Abstract 12985: Incident Oral Antidiabetic Drugs and Risk of Cardiovascular Events
Objective: Effect of oral antidiabetic drugs (OAD) on cardiovascular disease (CVD) are uncertain particularly among those with CVD. Our aim was to compare time to CVD (acute myocardial infarction [AMI], stroke or death) among newly diagnosed diabetic patients initiating sulfonylurea or metformin stratified by CVD history.
Methods: We identified a national retrospective cohort of veterans from Veterans Health Administration (VHA) databases linked with Medicare files. Patient entered the cohort with their first prescription for either metformin or sulfonylurea (10/1/2001thru 9/30/2008) after 1 year of no hypoglycemics filled. All patients were stratified by CVD history at the index OAD prescription and followed until: hospitalization for AMI, stroke or death; end of study or censoring event. Analyses were adjusted for demographics, baseline medications, cholesterol, glycosylated hemoglobin, creatinine, blood pressure, body mass index, healthcare utilization and co-morbidities. Adjusted Hazard ratios (aHR) and 95% confidence intervals (CI) are reported.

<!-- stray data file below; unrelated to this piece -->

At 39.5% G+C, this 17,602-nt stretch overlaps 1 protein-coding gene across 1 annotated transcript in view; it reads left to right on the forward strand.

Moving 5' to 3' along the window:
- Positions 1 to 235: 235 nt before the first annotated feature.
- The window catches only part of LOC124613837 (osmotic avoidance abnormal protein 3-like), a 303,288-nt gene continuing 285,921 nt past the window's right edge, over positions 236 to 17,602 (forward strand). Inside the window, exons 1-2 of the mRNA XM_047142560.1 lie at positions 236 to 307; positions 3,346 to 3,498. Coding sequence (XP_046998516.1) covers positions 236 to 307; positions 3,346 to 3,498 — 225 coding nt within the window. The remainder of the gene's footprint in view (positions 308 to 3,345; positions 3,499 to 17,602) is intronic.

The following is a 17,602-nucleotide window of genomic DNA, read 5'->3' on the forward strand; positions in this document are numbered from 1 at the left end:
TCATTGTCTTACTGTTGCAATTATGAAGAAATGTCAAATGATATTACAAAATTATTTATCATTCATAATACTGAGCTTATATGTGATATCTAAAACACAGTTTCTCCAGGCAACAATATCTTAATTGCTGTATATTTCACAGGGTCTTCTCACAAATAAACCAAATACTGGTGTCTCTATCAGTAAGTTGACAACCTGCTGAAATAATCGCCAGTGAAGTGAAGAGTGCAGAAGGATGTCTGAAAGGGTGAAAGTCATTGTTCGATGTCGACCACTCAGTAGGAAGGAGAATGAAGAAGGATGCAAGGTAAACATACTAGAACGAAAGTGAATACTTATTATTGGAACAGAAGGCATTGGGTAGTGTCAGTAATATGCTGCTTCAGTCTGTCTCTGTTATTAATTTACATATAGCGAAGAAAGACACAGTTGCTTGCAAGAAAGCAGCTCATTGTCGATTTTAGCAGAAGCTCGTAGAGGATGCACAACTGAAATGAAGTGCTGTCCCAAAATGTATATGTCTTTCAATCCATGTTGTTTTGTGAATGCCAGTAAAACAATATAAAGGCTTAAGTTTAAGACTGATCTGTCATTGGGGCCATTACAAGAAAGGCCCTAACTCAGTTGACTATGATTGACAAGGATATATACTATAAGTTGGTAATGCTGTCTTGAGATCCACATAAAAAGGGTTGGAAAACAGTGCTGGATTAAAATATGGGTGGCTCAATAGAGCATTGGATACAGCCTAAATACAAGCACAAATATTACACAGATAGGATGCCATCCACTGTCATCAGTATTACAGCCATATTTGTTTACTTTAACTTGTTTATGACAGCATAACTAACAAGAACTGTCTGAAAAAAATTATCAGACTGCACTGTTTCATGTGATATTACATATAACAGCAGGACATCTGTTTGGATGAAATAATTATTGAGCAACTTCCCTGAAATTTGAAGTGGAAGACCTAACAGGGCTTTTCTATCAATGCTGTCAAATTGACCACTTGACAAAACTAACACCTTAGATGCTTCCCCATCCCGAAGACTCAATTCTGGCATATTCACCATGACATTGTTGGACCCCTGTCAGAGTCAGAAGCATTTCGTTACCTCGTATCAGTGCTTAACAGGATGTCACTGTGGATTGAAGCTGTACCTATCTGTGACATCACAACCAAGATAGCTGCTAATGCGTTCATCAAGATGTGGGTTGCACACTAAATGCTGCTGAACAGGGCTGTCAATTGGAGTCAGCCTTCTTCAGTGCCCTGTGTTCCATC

Results: There were 285359 patients with incident prescriptions; 27.4% had a history of CVD. In those without CVD (N=207227) there were 50225 metformin initiators (58327 person-years of follow-up and 417 events) and 24855 sulfonylurea initiators (26079 person-years of follow-up and 280 events) included in the adjusted analysis. In this group, metformin users had 7.1 events/1000 person-years vs. 10.7 events/1000 person-years among sulfonylurea users (aHR 1.05 [0.90, 1.24]). Among patients with a past history of CVD (N= 78,132) there were 19380 metformin initiators (23175 person-years of follow-up and 351 events) and 12349 sulfonylurea initiators (13634 person-years of follow-up and 350 events) in adjusted analysis. In those with CVD, metformin users had 15.1 events/1000 person years vs. 25.7 events/1000 person years among sulfonylurea users (aHR 1.33 [1.13, 1.55]). When evaluating CV events (AMI and Stroke) and censoring deaths, results were similar among the no CVD (aHR 1.04 [0.87, 1.25]) and CVD cohort (aHR 1.30 [1.09, 1.55])
Conclusions: Among patients with CVD we found an increased risk of cardiovascular events and death among new use of sulfonylurea compared with new use of metformin
- © 2011 by American Heart Association, Inc.